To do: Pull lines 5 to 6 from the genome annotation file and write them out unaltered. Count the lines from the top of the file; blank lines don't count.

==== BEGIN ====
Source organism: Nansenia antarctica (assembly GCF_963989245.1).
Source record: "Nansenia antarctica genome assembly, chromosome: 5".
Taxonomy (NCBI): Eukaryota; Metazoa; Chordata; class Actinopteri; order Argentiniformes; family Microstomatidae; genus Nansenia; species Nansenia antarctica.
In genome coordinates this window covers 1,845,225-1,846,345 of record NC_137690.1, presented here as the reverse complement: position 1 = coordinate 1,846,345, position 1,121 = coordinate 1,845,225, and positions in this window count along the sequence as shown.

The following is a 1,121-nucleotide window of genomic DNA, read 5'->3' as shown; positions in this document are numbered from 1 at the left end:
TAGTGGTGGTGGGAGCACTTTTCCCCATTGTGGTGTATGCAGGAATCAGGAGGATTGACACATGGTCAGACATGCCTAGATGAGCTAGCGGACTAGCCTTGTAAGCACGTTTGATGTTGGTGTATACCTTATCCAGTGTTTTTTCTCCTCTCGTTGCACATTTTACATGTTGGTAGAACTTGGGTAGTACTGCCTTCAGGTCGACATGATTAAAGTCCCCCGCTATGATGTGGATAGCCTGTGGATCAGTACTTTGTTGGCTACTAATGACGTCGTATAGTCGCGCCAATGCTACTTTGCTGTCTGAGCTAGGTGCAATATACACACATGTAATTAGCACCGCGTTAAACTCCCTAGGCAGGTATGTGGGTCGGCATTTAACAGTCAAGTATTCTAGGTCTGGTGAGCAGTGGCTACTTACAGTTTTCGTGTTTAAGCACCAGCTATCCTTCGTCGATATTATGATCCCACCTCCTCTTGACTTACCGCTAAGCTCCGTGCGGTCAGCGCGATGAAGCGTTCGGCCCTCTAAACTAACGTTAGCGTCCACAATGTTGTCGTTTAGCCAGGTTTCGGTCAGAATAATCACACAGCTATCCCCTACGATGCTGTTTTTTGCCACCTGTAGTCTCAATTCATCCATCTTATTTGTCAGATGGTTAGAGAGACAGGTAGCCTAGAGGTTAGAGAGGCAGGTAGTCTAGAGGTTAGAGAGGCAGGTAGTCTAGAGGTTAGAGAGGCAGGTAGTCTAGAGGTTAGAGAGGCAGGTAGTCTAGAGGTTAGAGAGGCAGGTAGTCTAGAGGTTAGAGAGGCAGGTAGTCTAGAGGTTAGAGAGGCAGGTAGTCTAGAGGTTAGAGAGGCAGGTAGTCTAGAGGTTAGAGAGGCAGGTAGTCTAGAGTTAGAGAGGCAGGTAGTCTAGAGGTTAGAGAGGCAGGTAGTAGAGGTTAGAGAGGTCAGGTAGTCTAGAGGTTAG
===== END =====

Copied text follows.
The following is a 1,121-nucleotide window of genomic DNA, read 5'->3' as shown; positions in this document are numbered from 1 at the left end:
TAGTGGTGGTGGGAGCACTTTTCCCCATTGTGGTGTATGCAGGAATCAGGAGGATTGACACATGGTCAGACATGCCTAGATGAGCTAGCGGACTAGCCTTGTAAGCACGTTTGATGTTGGTGTATACCTTATCCAGTGTTTTTTCTCCTCTCGTTGCACATTTTACATGTTGGTAGAACTTGGGTAGTACTGCCTTCAGGTCGACATGATTAAAGTCCCCCGCTATGATGTGGATAGCCTGTGGATCAGTACTTTGTTGGCTACTAATGACGTCGTATAGTCGCGCCAATGCTACTTTGCTGTCTGAGCTAGGTGCAATATACACACATGTAATTAGCACCGCGTTAAACTCCCTAGGCAGGTATGTGGGTCGGCATTTAACAGTCAAGTATTCTAGGTCTGGTGAGCAGTGGCTACTTACAGTTTTCGTGTTTAAGCACCAGCTATCCTTCGTCGATATTATGATCCCACCTCCTCTTGACTTACCGCTAAGCTCCGTGCGGTCAGCGCGATGAAGCGTTCGGCCCTCTAAACTAACGTTAGCGTCCACAATGTTGTCGTTTAGCCAGGTTTCGGTCAGAATAATCACACAGCTATCCCCTACGATGCTGTTTTTTGCCACCTGTAGTCTCAATTCATCCATCTTATTTGTCAGATGGTTAGAGAGACAGGTAGCCTAGAGGTTAGAGAGGCAGGTAGTCTAGAGGTTAGAGAGGCAGGTAGTCTAGAGGTTAGAGAGGCAGGTAGTCTAGAGGTTAGAGAGGCAGGTAGTCTAGAGGTTAGAGAGGCAGGTAGTCTAGAGGTTAGAGAGGCAGGTAGTCTAGAGGTTAGAGAGGCAGGTAGTCTAGAGGTTAGAGAGGCAGGTAGTCTAGAGGTTAGAGAGGCAGGTAGTCTAGAGTTAGAGAGGCAGGTAGTCTAGAGGTTAGAGAGGCAGGTAGTAGAGGTTAGAGAGGTCAGGTAGTCTAGAGGTTAG